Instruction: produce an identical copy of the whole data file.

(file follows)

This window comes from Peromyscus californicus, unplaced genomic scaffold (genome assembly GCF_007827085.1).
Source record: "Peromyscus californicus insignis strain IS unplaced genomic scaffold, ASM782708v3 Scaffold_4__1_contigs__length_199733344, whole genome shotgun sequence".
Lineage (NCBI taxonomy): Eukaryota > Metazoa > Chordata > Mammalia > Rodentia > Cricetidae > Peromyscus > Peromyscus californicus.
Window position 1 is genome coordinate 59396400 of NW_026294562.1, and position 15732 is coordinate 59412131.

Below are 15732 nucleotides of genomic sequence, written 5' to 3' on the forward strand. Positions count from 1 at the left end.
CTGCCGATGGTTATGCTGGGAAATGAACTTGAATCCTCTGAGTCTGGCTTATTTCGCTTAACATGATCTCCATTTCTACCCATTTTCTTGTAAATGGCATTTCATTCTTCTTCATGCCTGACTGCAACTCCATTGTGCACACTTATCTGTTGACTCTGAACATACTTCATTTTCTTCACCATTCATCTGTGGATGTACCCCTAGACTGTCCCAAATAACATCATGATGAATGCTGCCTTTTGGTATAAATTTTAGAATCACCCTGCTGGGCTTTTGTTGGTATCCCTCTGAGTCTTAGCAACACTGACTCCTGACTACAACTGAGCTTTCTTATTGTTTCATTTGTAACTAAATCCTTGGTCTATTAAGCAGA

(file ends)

This window comes from Peromyscus californicus, unplaced genomic scaffold (genome assembly GCF_007827085.1).
Source record: "Peromyscus californicus insignis strain IS unplaced genomic scaffold, ASM782708v3 Scaffold_4__1_contigs__length_199733344, whole genome shotgun sequence".
Lineage (NCBI taxonomy): Eukaryota > Metazoa > Chordata > Mammalia > Rodentia > Cricetidae > Peromyscus > Peromyscus californicus.
Window position 1 is genome coordinate 59396400 of NW_026294562.1, and position 15732 is coordinate 59412131.

Below are 15732 nucleotides of genomic sequence, written 5' to 3' on the forward strand. Positions count from 1 at the left end.
CTGCCGATGGTTATGCTGGGAAATGAACTTGAATCCTCTGAGTCTGGCTTATTTCGCTTAACATGATCTCCATTTCTACCCATTTTCTTGTAAATGGCATTTCATTCTTCTTCATGCCTGACTGCAACTCCATTGTGCACACTTATCTGTTGACTCTGAACATACTTCATTTTCTTCACCATTCATCTGTGGATGTACCCCTAGACTGTCCCAAATAACATCATGATGAATGCTGCCTTTTGGTATAAATTTTAGAATCACCCTGCTGGGCTTTTGTTGGTATCCCTCTGAGTCTTAGCAACACTGACTCCTGACTACAACTGAGCTTTCTTATTGTTTCATTTGTAACTAAATCCTTGGTCTATTAAGCAGA